A friend wrote to me a few years ago and all he said was…”Am lost”. Now I was pretty sure he wasn’t trying to drive to my house at that moment, which is the normal explanation for someone saying that to me. What followed was a long conversation about loneliness and that pesky old fear of being alone forever. He talked about how he wanted to find a special other with whom he can have a real connection. Someone who would really see him and love him. Isn’t this something we all hope for in life?
When we had this conversation, I’d been divorced nearly two years and I was truly terrified of being alone after my husband left. That fear meant I continued to attract (and even grab hold of) partners who weren’t right for me. Partners who were able to woo the inner child in me, who longed to feel good enough and loved. This meant I wasn’t able to maintain a healthy sense of self, or listen to my gut instincts. In fact, my inner child was way louder than my instincts. This eventually led to some deep healing for my sweet, scared and vulnerable inner child, which is ongoing, but more about that another day.
What struck me a few hours after my conversation with my friend was how lucky he was that could recognise he was lost. To feel lost and alone is horrible. But only by being lost can we find ourselves, our real-selves. My yoga teacher used to say that while we may always find it hard to describe exactly who we are (the observer), but we can hold up the mirror, ask questions, and come closer to knowing who we are not. My friend was delving deep within himself, and was brave enough to ask “who am I and what is the point of all this?”, because ultimately purpose and meaning is for each of us to work out alone.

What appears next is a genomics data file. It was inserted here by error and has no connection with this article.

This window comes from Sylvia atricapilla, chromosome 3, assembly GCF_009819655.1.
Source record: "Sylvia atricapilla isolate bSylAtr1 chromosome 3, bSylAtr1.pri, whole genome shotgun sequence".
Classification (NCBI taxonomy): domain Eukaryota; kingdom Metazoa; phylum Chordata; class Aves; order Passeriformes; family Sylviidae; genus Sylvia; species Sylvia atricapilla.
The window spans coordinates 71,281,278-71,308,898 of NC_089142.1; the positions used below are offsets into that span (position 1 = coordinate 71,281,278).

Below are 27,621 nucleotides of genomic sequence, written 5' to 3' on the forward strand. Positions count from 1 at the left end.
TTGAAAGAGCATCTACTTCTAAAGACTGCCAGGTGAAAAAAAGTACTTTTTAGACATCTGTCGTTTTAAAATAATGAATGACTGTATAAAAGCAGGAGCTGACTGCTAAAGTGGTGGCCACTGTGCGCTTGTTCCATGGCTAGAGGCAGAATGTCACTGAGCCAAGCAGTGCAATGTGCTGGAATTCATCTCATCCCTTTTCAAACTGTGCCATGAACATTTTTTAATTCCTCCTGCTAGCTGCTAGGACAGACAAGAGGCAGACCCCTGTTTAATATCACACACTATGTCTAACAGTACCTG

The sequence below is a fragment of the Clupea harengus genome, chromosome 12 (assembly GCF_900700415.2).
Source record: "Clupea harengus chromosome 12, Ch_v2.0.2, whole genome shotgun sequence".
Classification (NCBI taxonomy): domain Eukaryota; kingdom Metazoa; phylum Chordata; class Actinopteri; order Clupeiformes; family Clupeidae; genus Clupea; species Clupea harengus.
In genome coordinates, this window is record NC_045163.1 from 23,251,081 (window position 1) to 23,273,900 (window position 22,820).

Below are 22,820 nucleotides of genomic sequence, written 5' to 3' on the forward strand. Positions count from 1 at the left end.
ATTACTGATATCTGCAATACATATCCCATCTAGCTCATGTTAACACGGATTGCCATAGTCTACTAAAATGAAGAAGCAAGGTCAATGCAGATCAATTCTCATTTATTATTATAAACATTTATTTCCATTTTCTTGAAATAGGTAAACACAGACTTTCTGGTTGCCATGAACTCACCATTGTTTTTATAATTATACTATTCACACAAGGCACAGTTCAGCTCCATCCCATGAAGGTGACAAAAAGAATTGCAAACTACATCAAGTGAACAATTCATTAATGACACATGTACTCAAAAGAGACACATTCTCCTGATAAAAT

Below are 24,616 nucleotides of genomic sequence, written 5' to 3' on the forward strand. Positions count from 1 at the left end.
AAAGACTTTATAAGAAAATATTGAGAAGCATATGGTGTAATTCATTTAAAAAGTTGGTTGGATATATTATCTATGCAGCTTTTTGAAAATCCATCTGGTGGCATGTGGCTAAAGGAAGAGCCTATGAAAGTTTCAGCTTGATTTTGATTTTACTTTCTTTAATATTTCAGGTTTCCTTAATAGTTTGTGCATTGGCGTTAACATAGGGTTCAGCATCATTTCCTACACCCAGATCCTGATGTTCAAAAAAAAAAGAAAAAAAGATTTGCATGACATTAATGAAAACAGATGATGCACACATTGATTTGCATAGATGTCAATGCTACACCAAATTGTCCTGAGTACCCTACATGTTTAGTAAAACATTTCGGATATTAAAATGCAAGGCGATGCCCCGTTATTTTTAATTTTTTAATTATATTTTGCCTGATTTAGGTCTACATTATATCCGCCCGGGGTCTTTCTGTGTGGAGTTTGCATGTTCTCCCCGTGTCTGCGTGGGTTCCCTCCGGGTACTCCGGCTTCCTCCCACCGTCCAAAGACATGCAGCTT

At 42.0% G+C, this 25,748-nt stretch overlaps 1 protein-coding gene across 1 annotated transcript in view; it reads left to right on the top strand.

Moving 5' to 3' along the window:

Many of us feel lost and alone in life. We go through the motions of life, emulating a life experience that society has prescribed to us. Never questioning, never stopping to check whether our choices are allowing us to live a life that is truly authentic. We go to school, we study at university (maybe), we get jobs (hopefully), buy houses (if we’re lucky), get married, have kids (again, if we’re lucky), get divorced (more and more it seems), and lose loved ones to death etc etc. But maybe, even if we have everything, we find we aren’t happy. So, keep asking yourself the hard questions and pay attention to those emotions that cause pain. Consider them your guidance system. Because, just like the lobster (check out the link below), growth will nearly always be precipitated by pain or discomfort.
P.S. As I finished writing this, what should be playing in the background but Dermot Kennedy’s beautiful song titled “Lost”! Check it out here.